The world is made up of fractals, the Soupster believed, that patterns in nature repeat and that a coastline viewed from 29 Across has the same types of ins and outs as a section of coast viewed from an airplane. It’s the same patterns you’d see if you’re standing on a 33 Across looking down on the rocky shore.
Big city, Our Town, villages – the same patterns of life and people, just on a larger and smaller scale. 22 Across Town is to the village what the big city is to Our Town.
“Hello?” said a male voice.
“Hi!” said the Soupster and launched into his sales pitch.
As the Soupster described the plot of the book and its artwork, the male voice chuckled and snorted at all the right places. This made the Soupster optimistic and he launched even greater feats of salesmanship.
“Sounds wonderful,” said the voice at the village store. “I’m sure your book will fly 4 Down the door here.”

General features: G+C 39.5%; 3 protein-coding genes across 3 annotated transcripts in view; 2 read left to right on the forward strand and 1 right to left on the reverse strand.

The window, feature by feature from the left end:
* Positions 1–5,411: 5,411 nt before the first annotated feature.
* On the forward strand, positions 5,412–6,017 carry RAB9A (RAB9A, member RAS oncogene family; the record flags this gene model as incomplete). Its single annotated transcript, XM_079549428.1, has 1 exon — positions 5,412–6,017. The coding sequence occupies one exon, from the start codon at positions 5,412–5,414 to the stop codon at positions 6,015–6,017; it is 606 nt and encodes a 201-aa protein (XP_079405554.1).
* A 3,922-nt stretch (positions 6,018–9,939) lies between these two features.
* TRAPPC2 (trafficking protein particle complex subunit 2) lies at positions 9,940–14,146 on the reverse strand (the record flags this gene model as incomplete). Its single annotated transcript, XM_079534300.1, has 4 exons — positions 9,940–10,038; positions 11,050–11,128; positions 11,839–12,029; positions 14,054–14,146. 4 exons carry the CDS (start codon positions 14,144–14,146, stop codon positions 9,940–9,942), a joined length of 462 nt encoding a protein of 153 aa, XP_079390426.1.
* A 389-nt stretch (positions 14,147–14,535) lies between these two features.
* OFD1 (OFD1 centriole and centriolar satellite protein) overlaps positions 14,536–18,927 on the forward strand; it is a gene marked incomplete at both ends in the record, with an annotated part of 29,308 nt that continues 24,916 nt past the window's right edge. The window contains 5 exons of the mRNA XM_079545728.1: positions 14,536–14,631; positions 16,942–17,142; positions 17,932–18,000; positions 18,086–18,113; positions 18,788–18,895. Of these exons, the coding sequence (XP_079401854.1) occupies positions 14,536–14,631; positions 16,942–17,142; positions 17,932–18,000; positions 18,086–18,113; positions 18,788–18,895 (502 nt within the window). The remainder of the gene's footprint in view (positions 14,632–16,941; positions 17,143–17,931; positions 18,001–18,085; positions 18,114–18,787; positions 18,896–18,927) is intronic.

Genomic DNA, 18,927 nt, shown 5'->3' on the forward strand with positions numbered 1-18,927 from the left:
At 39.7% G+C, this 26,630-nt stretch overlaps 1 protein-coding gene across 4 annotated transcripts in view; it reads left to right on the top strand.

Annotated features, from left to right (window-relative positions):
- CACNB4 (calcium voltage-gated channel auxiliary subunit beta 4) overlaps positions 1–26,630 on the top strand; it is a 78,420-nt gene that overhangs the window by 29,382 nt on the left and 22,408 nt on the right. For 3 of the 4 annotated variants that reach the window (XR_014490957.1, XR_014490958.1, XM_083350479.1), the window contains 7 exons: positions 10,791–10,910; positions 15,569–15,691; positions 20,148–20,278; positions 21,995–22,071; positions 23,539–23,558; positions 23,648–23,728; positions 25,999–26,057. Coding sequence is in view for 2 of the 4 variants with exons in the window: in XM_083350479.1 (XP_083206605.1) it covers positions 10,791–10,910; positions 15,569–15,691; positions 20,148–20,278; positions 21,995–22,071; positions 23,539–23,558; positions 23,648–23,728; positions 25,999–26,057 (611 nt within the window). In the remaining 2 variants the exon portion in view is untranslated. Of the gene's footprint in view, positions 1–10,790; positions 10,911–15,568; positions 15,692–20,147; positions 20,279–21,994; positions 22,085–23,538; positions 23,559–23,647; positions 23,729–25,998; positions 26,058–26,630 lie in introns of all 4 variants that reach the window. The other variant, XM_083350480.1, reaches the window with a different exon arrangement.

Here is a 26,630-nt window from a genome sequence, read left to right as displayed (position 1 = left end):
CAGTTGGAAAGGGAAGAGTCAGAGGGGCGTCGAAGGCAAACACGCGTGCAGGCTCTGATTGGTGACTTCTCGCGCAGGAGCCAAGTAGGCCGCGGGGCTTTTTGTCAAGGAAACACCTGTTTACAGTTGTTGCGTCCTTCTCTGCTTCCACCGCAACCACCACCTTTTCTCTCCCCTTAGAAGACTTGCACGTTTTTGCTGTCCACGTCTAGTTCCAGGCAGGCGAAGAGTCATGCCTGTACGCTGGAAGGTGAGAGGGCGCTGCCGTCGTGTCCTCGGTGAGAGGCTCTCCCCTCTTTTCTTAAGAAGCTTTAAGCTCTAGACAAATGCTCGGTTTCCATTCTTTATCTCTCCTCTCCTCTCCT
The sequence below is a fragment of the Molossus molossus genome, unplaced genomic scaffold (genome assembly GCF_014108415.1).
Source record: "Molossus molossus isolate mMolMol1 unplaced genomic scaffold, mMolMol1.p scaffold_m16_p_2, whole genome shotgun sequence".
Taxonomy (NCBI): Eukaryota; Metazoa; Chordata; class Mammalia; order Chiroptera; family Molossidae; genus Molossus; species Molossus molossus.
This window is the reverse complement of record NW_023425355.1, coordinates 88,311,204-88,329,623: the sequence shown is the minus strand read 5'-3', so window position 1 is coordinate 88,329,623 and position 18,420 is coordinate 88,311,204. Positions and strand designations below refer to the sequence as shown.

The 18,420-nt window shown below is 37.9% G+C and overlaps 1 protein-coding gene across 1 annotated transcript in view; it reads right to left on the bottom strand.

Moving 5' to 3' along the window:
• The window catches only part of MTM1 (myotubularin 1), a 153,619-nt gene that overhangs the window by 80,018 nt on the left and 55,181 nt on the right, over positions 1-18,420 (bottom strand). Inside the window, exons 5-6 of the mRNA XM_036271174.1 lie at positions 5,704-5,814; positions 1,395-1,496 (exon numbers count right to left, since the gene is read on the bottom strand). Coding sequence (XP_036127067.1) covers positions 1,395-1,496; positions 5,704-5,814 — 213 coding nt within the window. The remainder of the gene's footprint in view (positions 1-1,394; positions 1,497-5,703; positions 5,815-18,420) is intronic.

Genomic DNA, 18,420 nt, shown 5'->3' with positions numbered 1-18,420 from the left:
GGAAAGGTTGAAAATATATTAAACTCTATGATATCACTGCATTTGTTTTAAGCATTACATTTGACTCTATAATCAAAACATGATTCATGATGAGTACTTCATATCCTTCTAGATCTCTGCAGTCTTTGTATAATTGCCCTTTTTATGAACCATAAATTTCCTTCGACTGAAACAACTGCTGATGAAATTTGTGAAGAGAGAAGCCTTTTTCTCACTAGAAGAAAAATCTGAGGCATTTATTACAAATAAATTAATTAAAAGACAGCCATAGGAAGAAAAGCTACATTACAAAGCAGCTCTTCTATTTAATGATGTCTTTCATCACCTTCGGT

“Then you’d like to order some copies?” asked the Soupster.
“Oh, for that, you’ll have to talk somebody who works here,” said the voice.
“Who are you?” the Soupster asked.
“I’m just a customer,” said the voice. “The owner had to run home and she asked me to answer the phone.”
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“When was the last time you saw the Northern Lights over Our Town?” the Soupster asked his friend Rudy, as the two men reclined on the porch at the back of Rudy’s house. Rudy was a high school science teacher and an observant man, and the Soupster valued his opinion.
“Seems to me like a long while ago,” Rudy agreed.
The angle of the yard gave the two men a good view of the night sky. Passing clouds exposed a few isolated stars now and then as they talked.
“Maybe four or five years since one of those real light shows that have you muttering `I can’t believe what I’m seeing,’” said the Soupster. “And the next day everybody is talking about the Northern Lights wherever you go.”